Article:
Lonely Planet Writer

Experts discover how the Leaning Tower of Pisa has survived major earthquakes

One of the great mysteries of the famous Leaning Tower of Pisa is how it could have survived through major earthquakes.

The Leaning Tower of Pisa. Image by ©lmcconnell/Budget Travel

The campanile of the cathedral leans several degrees from centre with the bell tower having begun to tilt shortly after construction began in the twelfth century. For decades, engineers have been puzzled at how the Leaning Tower has withstood the four strong earthquakes that have hit the Tuscany region since 1280. Now, sixteen engineers – including experts in seismology and soil structures – have finally come up with an answer for how it survives.

View to Cathedral and Leaning Tower of Pisa at Piazza dei Miracoli. Image by ©Westend61/Getty Images/Westend61

The 58-metre tall tower would be expected to topple even with moderate seismic activity, considering how vulnerable it is. However, its survival has been attributed to a phenomenon called dynamic soil-structure interaction. The considerable height and stiffness of the Tower combined with the softness of the foundation soil causes the structure to vibrate differently to other buildings. Put simply, the Leaning Tower does not resonate when there is an earthquake and that has been the key to its survival. Professor George Mylonakis of the research team said: “ironically, the very same soil that caused the leaning instability and brought the Tower to the verge of collapse, can be credited for helping it survive these seismic events.”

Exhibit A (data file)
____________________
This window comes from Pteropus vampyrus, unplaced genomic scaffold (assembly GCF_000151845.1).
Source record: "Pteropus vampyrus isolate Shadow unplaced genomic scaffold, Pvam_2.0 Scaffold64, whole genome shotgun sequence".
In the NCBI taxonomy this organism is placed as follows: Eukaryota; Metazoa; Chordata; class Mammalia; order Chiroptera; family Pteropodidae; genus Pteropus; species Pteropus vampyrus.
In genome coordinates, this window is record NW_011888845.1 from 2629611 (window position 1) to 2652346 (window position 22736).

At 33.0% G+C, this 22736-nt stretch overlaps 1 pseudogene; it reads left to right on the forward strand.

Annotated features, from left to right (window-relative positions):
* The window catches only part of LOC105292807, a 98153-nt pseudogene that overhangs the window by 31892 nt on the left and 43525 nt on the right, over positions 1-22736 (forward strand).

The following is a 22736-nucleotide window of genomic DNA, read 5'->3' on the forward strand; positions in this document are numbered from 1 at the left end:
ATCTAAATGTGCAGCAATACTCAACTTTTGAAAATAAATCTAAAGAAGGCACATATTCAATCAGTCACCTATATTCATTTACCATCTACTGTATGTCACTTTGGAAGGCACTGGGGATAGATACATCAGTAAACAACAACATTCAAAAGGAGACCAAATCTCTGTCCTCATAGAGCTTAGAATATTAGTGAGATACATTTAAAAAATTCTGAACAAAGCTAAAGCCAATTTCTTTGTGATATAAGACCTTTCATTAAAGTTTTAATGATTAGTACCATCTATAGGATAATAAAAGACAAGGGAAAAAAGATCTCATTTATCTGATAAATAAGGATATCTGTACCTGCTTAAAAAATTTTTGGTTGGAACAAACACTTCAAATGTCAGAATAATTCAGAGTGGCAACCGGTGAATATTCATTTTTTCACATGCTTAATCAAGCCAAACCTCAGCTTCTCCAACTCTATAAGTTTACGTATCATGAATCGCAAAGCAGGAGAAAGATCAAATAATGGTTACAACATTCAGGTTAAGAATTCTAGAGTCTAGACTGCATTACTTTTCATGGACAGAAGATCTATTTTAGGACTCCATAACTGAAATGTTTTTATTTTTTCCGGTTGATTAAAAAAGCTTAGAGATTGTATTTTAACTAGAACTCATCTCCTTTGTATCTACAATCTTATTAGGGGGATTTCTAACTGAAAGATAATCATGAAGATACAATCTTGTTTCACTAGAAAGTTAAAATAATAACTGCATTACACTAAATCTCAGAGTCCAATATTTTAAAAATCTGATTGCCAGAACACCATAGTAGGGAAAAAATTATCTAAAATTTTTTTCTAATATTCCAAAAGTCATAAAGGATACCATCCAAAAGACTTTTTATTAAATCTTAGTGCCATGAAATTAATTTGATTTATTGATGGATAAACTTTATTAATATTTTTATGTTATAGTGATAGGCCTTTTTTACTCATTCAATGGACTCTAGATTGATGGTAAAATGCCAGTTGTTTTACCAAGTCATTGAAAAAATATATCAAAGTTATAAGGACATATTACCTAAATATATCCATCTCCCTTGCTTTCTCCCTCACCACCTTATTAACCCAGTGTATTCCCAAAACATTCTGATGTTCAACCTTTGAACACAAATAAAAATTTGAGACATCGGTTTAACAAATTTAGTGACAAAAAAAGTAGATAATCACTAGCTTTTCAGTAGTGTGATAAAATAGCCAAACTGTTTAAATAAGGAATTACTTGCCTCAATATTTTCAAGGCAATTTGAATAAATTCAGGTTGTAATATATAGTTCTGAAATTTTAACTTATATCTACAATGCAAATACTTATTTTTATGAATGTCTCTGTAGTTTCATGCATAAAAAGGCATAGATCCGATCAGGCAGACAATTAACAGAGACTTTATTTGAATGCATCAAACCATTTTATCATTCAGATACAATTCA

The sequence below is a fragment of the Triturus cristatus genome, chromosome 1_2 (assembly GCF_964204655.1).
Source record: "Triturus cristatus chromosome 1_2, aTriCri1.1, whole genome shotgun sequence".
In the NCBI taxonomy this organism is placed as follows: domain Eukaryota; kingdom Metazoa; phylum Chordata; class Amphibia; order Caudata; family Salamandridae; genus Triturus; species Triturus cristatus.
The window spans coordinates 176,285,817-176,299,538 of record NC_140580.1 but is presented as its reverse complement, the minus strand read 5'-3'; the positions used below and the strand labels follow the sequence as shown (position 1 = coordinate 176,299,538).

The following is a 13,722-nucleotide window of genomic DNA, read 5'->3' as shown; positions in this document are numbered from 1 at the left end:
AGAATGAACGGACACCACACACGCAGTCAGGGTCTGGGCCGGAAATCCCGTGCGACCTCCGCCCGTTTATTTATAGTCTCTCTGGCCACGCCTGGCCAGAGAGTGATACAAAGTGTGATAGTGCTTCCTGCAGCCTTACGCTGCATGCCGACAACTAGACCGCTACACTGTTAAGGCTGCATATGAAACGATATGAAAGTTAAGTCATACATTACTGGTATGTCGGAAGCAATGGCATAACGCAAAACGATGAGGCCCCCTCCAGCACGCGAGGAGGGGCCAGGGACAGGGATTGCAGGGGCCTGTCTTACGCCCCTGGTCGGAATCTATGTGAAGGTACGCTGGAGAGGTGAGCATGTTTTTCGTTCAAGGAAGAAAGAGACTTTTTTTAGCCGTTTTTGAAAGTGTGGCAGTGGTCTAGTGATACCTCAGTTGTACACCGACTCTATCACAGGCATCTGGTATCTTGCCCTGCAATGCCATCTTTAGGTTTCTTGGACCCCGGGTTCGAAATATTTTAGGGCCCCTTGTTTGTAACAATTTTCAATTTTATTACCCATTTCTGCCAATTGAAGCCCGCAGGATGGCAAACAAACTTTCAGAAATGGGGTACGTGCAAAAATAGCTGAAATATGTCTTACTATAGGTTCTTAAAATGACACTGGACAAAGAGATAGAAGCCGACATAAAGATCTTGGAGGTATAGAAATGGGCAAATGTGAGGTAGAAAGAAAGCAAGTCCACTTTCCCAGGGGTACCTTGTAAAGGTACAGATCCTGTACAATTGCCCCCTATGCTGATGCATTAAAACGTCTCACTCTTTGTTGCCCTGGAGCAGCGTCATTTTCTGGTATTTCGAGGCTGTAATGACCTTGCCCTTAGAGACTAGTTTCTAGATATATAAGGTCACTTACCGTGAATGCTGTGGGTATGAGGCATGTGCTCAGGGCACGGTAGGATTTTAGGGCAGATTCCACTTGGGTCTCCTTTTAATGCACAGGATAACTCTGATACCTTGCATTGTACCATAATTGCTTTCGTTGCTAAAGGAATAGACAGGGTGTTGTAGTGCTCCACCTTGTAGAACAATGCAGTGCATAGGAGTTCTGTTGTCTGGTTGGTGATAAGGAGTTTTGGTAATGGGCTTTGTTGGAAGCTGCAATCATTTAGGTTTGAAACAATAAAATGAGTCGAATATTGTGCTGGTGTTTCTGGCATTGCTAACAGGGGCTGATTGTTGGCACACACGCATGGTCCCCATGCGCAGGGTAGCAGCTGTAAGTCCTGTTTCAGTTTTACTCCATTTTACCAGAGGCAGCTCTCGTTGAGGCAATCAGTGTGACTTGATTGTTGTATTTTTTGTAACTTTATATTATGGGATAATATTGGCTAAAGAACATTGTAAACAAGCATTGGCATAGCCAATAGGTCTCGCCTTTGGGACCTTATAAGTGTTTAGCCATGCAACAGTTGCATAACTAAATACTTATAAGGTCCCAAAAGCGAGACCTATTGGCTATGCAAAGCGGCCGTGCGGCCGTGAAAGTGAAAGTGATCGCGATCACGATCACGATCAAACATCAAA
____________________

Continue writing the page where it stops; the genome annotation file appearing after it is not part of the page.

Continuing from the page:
A night view shows the top of the Leaning Tower of Pisa. Image by Franco Origlia/Getty Images

The building’s famous lean has made it far more famous than it would otherwise have been and it’s one of the most popular attractions outside of the main cities of Italy. Along with its neighbouring cathedral, baptistery and cemetery, it is part of the Piazza del Duomo Unesco World Heritage Site. Considerable work has had to be undertaken to preserve the tower with tonnes of soil removed from the raised end to bring it back to a less precarious angle. After the stabilisation works, the tower was reopened to the public and declared stable for at least another 300 years.